This autobiography/biography was written at the time of the award and later published in the book series
Les Prix Nobel/Nobel Lectures. The information is sometimes updated with an addendum submitted by the Laureate. To cite this document, always state the source as shown above.

Subramanyan Chandrasekhar died on August 21, 1995.
Copyright © The Nobel Foundation 1983

SOURCE : http://nobelprize.org/nobel_prizes/physics/laureates/1983/chandrasekhar-autobio.html

Sunday, September 28, 2008

know our people - Indra Krishnamurthy Nooyi

Indra Krishnamurthy Nooyi (born October 28, 1955 in Chennai, Tamil Nadu, India) is the chairwoman and chief executive officer of PepsiCo, the world's fourth-largest food and beverage company. According to the polls Forbes magazine conducted, Nooyi ranks fifth on the 2007 list of The World's 100 Most Powerful Women. Nooyi has been named the #1 Most Powerful Business Woman in the world in 2006 and 2007 by Fortune magazine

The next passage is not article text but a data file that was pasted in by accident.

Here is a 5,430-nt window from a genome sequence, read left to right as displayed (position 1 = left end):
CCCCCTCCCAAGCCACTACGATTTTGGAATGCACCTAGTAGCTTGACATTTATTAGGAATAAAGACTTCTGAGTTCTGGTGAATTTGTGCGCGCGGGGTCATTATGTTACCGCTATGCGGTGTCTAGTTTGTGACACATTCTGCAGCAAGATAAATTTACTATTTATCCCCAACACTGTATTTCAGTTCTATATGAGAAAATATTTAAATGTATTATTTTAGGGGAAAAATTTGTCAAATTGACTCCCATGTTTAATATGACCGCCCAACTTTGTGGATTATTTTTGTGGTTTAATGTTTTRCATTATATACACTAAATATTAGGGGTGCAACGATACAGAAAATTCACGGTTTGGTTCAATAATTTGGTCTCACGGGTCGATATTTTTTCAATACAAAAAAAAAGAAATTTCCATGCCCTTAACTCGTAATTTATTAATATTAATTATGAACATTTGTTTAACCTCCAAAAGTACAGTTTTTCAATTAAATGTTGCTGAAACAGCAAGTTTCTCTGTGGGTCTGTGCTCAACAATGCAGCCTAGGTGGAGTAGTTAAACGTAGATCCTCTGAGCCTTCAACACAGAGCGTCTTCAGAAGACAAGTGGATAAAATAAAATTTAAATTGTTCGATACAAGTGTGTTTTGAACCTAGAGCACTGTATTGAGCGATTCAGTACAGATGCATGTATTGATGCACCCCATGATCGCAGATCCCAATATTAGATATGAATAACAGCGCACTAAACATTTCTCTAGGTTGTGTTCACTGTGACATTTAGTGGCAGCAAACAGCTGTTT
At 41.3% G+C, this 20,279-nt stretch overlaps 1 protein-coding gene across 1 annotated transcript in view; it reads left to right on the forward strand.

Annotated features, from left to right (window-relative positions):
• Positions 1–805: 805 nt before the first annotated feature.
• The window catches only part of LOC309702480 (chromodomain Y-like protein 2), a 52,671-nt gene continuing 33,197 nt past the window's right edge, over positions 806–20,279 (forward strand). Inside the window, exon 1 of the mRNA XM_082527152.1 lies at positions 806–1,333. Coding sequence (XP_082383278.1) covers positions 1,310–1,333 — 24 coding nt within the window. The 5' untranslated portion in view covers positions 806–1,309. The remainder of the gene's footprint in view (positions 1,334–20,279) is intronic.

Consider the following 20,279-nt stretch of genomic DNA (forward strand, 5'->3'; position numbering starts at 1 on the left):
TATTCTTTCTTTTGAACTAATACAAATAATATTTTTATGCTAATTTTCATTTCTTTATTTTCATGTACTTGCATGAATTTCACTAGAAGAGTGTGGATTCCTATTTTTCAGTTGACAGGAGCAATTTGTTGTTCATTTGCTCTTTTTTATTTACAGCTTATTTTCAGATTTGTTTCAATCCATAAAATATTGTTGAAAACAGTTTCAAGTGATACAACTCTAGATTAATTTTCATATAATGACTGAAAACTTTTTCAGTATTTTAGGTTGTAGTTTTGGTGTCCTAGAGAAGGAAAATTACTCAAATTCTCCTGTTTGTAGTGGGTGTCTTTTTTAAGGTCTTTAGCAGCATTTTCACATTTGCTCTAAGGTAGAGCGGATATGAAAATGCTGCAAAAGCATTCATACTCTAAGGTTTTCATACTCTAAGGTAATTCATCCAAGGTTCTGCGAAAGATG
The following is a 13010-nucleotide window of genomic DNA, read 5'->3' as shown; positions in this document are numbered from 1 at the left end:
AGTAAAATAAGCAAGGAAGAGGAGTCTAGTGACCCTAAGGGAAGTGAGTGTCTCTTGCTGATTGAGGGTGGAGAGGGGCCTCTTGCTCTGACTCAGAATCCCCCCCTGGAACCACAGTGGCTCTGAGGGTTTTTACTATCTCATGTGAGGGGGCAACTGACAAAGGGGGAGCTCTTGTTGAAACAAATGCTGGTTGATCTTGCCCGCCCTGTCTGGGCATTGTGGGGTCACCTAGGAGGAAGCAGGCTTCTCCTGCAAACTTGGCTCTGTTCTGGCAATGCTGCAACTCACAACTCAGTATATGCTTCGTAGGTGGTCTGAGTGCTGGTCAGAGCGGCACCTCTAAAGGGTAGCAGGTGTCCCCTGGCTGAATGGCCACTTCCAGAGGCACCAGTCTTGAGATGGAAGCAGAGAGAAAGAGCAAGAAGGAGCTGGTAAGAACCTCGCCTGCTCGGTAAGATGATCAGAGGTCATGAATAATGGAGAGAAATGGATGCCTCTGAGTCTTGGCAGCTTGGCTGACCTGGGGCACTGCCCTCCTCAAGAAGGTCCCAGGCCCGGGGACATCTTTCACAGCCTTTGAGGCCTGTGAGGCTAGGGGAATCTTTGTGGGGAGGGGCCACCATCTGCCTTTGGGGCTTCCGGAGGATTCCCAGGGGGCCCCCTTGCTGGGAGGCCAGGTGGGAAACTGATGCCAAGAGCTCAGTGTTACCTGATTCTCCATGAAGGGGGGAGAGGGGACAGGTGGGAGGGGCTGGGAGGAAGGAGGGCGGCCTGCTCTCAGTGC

Know our people - Jay Chandrasekhar

Jayanth Jambulingam Chandrasekhar (born April 9, 1968) is an American actor, comedian, writer, and film director with the comedy team Broken Lizard.

Chandrasekhar was born in
Chicago, Illinois, the son of physicians, who both have Tamil Indian heritage originating from Tamil Nadu.He attended high school at Lake Forest Academy. He graduated from Colgate University, where he was a part of the comedy troupe Charred Goosebeak with the other Lizards and a member of the Beta Theta Pi fraternity.Chandrasekhar is best known for directing the film version of The Dukes of Hazzard, as well as the troupe's own films, Super Troopers, Club Dread, and Beerfest. He also starred as the cab driver in the "Terror Taxi" skit from Jackass: Number Two.

Know our people - Sanjay Raman